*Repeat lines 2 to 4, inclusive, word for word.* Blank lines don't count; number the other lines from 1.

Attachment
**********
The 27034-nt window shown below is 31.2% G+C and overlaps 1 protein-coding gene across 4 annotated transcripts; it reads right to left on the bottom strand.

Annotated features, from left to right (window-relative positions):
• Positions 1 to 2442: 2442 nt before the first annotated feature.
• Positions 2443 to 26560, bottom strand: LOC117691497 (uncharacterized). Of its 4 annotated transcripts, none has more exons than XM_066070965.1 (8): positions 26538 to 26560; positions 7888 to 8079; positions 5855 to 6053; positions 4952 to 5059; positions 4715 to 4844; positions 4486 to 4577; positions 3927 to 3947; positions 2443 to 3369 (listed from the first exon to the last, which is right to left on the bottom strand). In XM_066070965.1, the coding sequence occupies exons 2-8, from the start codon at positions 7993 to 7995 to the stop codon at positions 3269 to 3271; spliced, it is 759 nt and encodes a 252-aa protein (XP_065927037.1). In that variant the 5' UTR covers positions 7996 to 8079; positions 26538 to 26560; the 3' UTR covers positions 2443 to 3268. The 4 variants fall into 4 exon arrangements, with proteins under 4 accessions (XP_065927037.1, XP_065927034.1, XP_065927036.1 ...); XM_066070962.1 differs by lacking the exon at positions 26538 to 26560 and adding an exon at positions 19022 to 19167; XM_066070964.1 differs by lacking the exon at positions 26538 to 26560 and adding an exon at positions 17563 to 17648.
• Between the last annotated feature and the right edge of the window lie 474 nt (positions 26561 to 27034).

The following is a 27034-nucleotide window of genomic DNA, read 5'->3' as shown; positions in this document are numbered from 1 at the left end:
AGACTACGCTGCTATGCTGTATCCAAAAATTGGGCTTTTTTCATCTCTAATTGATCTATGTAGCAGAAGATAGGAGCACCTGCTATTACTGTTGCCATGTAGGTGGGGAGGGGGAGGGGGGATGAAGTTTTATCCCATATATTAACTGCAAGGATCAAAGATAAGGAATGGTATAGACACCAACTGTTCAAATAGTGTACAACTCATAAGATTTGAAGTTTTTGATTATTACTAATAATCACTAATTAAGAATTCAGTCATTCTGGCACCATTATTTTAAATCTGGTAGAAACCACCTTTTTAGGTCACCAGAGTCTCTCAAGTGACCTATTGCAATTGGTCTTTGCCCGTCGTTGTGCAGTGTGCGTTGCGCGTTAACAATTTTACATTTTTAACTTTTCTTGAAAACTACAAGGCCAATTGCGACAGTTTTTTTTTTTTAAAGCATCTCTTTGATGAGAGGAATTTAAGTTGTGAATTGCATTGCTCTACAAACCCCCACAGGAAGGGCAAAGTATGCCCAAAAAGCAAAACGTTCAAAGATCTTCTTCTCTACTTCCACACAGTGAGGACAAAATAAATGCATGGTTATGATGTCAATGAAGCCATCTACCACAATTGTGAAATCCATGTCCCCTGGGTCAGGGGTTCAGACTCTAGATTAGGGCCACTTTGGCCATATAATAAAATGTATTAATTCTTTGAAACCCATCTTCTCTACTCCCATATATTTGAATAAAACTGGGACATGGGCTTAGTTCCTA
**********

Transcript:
Annotated features, from left to right (window-relative positions):
• Positions 1 to 2442: 2442 nt before the first annotated feature.
• Positions 2443 to 26560, bottom strand: LOC117691497 (uncharacterized). Of its 4 annotated transcripts, none has more exons than XM_066070965.1 (8): positions 26538 to 26560; positions 7888 to 8079; positions 5855 to 6053; positions 4952 to 5059; positions 4715 to 4844; positions 4486 to 4577; positions 3927 to 3947; positions 2443 to 3369 (listed from the first exon to the last, which is right to left on the bottom strand). In XM_066070965.1, the coding sequence occupies exons 2-8, from the start codon at positions 7993 to 7995 to the stop codon at positions 3269 to 3271; spliced, it is 759 nt and encodes a 252-aa protein (XP_065927037.1). In that variant the 5' UTR covers positions 7996 to 8079; positions 26538 to 26560; the 3' UTR covers positions 2443 to 3268. The 4 variants fall into 4 exon arrangements, with proteins under 4 accessions (XP_065927037.1, XP_065927034.1, XP_065927036.1 ...); XM_066070962.1 differs by lacking the exon at positions 26538 to 26560 and adding an exon at positions 19022 to 19167; XM_066070964.1 differs by lacking the exon at positions 26538 to 26560 and adding an exon at positions 17563 to 17648.